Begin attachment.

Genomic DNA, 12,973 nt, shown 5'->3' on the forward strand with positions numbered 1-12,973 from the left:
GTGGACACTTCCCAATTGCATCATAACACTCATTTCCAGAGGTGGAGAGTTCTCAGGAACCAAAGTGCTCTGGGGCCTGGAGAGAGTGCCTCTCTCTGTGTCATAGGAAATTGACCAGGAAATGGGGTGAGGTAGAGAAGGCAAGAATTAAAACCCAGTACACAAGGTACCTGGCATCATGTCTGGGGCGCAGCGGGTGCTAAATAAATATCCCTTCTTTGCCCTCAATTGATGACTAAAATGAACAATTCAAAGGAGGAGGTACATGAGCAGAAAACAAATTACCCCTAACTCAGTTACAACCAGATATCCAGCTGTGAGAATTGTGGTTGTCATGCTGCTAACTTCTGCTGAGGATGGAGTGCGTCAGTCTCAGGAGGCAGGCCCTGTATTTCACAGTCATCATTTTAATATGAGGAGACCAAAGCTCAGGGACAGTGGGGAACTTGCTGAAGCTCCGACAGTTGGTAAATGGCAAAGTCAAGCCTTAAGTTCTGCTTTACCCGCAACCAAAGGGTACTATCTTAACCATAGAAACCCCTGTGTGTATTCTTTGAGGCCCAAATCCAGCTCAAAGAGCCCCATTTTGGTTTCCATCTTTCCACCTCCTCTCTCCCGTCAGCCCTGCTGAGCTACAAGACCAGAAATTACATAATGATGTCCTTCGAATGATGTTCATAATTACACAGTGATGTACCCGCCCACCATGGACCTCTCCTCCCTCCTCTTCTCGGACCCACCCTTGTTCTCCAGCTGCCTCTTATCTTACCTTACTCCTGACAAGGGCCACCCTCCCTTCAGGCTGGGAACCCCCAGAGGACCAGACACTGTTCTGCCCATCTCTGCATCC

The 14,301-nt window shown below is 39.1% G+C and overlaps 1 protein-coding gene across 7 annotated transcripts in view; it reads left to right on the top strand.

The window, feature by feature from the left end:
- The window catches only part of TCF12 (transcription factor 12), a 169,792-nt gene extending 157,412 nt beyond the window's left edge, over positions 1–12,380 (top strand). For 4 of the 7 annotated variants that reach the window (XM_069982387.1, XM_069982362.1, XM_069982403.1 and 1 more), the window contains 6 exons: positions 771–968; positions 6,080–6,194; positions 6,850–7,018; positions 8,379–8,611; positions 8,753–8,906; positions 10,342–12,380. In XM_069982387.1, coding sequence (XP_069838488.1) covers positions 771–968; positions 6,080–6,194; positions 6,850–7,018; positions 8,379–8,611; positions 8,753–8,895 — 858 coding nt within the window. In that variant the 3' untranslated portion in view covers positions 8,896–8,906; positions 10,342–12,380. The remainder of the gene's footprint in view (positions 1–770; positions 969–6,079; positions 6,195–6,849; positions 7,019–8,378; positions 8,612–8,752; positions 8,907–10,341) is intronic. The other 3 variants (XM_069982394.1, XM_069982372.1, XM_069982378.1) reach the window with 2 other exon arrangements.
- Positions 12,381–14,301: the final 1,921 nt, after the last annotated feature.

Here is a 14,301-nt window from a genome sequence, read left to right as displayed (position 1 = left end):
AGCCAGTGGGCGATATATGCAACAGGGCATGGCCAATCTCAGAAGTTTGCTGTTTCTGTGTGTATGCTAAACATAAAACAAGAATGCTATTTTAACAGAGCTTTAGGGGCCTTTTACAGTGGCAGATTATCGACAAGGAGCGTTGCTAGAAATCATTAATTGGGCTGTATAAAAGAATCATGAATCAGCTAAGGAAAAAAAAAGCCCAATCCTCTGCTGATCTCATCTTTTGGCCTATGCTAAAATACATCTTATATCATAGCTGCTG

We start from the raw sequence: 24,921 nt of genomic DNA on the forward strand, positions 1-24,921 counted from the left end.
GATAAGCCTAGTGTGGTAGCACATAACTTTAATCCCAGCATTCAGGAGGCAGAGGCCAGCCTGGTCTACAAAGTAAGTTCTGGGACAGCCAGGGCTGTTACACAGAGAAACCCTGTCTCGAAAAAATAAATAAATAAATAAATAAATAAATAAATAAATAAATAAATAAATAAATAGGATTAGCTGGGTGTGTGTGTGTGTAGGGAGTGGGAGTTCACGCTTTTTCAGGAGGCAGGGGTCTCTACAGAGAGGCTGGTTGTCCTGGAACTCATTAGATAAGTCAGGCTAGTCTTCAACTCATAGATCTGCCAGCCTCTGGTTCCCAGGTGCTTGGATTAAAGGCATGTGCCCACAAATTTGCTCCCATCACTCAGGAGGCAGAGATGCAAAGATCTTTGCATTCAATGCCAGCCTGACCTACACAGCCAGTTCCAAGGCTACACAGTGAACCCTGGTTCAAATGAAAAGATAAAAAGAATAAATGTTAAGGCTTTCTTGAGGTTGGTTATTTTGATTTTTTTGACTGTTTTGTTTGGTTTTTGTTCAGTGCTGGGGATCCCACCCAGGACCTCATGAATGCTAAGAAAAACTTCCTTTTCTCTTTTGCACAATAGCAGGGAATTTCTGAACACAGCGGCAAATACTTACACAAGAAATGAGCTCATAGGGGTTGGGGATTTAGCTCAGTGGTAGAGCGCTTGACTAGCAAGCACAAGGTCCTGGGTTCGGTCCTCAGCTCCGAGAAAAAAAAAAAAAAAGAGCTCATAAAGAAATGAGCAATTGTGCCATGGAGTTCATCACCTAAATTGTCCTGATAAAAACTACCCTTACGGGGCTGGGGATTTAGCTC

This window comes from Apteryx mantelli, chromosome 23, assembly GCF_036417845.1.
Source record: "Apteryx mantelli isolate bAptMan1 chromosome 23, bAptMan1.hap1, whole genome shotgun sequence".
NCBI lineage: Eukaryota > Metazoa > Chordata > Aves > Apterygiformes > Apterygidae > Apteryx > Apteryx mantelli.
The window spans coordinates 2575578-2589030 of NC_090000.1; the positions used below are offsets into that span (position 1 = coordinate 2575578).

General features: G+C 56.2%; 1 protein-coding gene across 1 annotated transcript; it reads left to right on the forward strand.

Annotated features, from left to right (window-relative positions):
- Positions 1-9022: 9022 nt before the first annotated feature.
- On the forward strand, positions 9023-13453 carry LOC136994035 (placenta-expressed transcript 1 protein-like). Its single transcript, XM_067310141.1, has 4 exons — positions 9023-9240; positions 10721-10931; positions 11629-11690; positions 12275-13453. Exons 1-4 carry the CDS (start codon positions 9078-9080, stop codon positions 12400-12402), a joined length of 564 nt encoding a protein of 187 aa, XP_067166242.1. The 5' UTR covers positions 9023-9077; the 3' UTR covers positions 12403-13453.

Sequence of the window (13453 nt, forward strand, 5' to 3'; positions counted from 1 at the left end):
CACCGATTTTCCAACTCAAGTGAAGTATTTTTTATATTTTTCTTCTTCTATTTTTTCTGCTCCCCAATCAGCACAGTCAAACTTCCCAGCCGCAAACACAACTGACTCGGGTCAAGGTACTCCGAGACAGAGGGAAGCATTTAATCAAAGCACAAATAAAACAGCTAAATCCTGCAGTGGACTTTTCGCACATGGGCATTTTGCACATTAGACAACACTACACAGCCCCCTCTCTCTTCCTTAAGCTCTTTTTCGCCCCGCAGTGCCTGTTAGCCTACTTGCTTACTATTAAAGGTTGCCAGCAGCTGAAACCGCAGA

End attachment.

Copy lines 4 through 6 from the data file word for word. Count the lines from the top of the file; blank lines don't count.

The window, feature by feature from the left end:
- The window catches only part of TCF12 (transcription factor 12), a 169,792-nt gene extending 157,412 nt beyond the window's left edge, over positions 1–12,380 (top strand). For 4 of the 7 annotated variants that reach the window (XM_069982387.1, XM_069982362.1, XM_069982403.1 and 1 more), the window contains 6 exons: positions 771–968; positions 6,080–6,194; positions 6,850–7,018; positions 8,379–8,611; positions 8,753–8,906; positions 10,342–12,380. In XM_069982387.1, coding sequence (XP_069838488.1) covers positions 771–968; positions 6,080–6,194; positions 6,850–7,018; positions 8,379–8,611; positions 8,753–8,895 — 858 coding nt within the window. In that variant the 3' untranslated portion in view covers positions 8,896–8,906; positions 10,342–12,380. The remainder of the gene's footprint in view (positions 1–770; positions 969–6,079; positions 6,195–6,849; positions 7,019–8,378; positions 8,612–8,752; positions 8,907–10,341) is intronic. The other 3 variants (XM_069982394.1, XM_069982372.1, XM_069982378.1) reach the window with 2 other exon arrangements.
- Positions 12,381–14,301: the final 1,921 nt, after the last annotated feature.